Table of Contents
Whether as accredited investors or as retail participants, most of us tend to only look at the potential upside when purchasing stocks and cryptocurrencies. As long as everything is going smoothly and the price goes up, then we all get a little bit richer, at least on paper. However, as long as those profits are unrealized, our assets will be left to the whim of the market. When the pullbacks come, which tend to happen much more frequently in the crypto space, most if not all of your gains could be easily wiped out, and then some.
But what if you could reduce your losses or even protect the gains that you’ve made so far? Well, there are multiple ways to do that, but collectively they are all known as hedging. Hedging is an incredibly useful method for mitigating the risk of unfavorable price movements, either by capping your profits or your losses. In other words, your potential gains may be reduced via hedging, but you could also limit your downside if things go south.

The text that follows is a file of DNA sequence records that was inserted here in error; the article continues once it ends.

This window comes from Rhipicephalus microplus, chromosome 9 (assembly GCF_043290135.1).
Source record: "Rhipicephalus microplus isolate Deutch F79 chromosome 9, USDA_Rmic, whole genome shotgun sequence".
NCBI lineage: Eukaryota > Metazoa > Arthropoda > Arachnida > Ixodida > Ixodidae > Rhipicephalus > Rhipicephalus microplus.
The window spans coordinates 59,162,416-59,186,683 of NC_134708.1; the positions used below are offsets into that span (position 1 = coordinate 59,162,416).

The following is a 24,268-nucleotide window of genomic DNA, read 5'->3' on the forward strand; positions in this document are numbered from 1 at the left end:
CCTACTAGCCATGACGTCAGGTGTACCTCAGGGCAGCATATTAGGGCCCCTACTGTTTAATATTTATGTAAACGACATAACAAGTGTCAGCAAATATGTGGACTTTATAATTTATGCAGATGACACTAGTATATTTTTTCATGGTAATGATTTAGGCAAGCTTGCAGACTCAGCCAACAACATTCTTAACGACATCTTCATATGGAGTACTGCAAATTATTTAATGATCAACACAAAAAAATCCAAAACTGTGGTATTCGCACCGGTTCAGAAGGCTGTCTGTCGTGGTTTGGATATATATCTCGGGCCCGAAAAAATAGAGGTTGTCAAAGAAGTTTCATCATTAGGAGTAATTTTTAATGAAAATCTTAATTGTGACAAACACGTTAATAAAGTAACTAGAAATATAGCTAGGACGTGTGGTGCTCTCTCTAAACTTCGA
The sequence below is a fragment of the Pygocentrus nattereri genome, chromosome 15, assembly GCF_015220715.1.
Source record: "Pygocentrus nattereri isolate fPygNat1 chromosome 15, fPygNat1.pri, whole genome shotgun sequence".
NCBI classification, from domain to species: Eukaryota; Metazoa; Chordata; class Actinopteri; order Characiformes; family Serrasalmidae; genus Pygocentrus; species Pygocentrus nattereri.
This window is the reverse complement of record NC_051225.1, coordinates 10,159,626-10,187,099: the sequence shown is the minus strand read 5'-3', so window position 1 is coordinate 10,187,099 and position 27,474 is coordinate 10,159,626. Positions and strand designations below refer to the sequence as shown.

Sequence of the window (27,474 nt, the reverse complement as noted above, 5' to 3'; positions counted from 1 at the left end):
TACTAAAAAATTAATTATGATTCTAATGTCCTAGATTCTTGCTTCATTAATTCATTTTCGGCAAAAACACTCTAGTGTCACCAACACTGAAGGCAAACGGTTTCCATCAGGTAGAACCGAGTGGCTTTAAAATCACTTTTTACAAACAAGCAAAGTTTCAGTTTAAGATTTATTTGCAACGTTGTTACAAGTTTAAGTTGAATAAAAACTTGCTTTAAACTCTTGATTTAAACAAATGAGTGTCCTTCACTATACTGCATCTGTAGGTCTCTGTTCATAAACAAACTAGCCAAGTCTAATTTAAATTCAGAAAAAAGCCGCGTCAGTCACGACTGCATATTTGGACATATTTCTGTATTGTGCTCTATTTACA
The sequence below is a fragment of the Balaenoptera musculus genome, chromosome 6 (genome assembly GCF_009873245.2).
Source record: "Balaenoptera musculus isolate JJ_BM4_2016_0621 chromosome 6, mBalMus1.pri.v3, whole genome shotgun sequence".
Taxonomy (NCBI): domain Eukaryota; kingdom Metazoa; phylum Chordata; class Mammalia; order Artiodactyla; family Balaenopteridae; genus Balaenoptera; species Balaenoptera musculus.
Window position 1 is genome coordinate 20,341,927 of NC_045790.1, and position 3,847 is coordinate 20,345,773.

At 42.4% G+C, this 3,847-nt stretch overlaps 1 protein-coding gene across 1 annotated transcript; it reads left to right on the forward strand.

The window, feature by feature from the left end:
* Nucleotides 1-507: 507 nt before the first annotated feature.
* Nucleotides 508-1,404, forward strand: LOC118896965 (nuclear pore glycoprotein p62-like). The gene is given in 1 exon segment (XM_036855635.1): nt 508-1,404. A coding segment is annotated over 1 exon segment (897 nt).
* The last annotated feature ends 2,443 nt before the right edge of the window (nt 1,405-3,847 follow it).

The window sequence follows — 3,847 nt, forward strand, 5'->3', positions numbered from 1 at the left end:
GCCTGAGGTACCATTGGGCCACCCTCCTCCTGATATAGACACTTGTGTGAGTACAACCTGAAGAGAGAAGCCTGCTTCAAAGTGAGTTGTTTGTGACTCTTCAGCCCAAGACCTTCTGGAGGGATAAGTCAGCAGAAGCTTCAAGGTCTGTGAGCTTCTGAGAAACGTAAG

Hedging can be achieved in a variety of ways, notably by investing in instruments or assets that are correlated to your current holdings but in the opposing position. This can be achieved through diversification, options, futures, and perpetual contracts. In this article, we will be taking a closer look at these different strategies and their subtle differences. Also, we will see how these instruments have evolved into more than just an insurance policy but also a tool for generating yield, regardless of how the market moves.